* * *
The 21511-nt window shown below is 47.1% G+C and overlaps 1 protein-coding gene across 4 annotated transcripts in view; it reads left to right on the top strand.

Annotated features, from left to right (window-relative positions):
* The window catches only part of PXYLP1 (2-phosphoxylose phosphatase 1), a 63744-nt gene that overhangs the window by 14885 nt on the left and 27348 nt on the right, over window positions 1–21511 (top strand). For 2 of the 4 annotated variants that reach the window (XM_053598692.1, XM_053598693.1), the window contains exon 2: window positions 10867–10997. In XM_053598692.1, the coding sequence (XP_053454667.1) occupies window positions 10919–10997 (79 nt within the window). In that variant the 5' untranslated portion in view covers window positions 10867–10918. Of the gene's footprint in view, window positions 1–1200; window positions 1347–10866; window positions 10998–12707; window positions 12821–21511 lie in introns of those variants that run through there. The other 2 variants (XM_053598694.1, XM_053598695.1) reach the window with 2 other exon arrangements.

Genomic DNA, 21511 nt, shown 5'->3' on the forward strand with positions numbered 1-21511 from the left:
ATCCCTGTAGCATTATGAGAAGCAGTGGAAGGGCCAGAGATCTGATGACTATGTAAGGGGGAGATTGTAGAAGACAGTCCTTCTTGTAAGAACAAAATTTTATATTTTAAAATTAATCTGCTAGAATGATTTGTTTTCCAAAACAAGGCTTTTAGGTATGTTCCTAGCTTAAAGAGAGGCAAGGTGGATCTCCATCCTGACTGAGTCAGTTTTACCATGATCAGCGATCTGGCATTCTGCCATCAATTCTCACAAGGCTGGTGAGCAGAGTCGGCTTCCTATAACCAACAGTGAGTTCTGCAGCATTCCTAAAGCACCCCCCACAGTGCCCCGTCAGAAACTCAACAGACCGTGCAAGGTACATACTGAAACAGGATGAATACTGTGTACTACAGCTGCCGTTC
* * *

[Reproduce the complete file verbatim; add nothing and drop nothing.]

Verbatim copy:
The 21511-nt window shown below is 47.1% G+C and overlaps 1 protein-coding gene across 4 annotated transcripts in view; it reads left to right on the top strand.

Annotated features, from left to right (window-relative positions):
* The window catches only part of PXYLP1 (2-phosphoxylose phosphatase 1), a 63744-nt gene that overhangs the window by 14885 nt on the left and 27348 nt on the right, over window positions 1–21511 (top strand). For 2 of the 4 annotated variants that reach the window (XM_053598692.1, XM_053598693.1), the window contains exon 2: window positions 10867–10997. In XM_053598692.1, the coding sequence (XP_053454667.1) occupies window positions 10919–10997 (79 nt within the window). In that variant the 5' untranslated portion in view covers window positions 10867–10918. Of the gene's footprint in view, window positions 1–1200; window positions 1347–10866; window positions 10998–12707; window positions 12821–21511 lie in introns of those variants that run through there. The other 2 variants (XM_053598694.1, XM_053598695.1) reach the window with 2 other exon arrangements.

Genomic DNA, 21511 nt, shown 5'->3' on the forward strand with positions numbered 1-21511 from the left:
ATCCCTGTAGCATTATGAGAAGCAGTGGAAGGGCCAGAGATCTGATGACTATGTAAGGGGGAGATTGTAGAAGACAGTCCTTCTTGTAAGAACAAAATTTTATATTTTAAAATTAATCTGCTAGAATGATTTGTTTTCCAAAACAAGGCTTTTAGGTATGTTCCTAGCTTAAAGAGAGGCAAGGTGGATCTCCATCCTGACTGAGTCAGTTTTACCATGATCAGCGATCTGGCATTCTGCCATCAATTCTCACAAGGCTGGTGAGCAGAGTCGGCTTCCTATAACCAACAGTGAGTTCTGCAGCATTCCTAAAGCACCCCCCACAGTGCCCCGTCAGAAACTCAACAGACCGTGCAAGGTACATACTGAAACAGGATGAATACTGTGTACTACAGCTGCCGTTC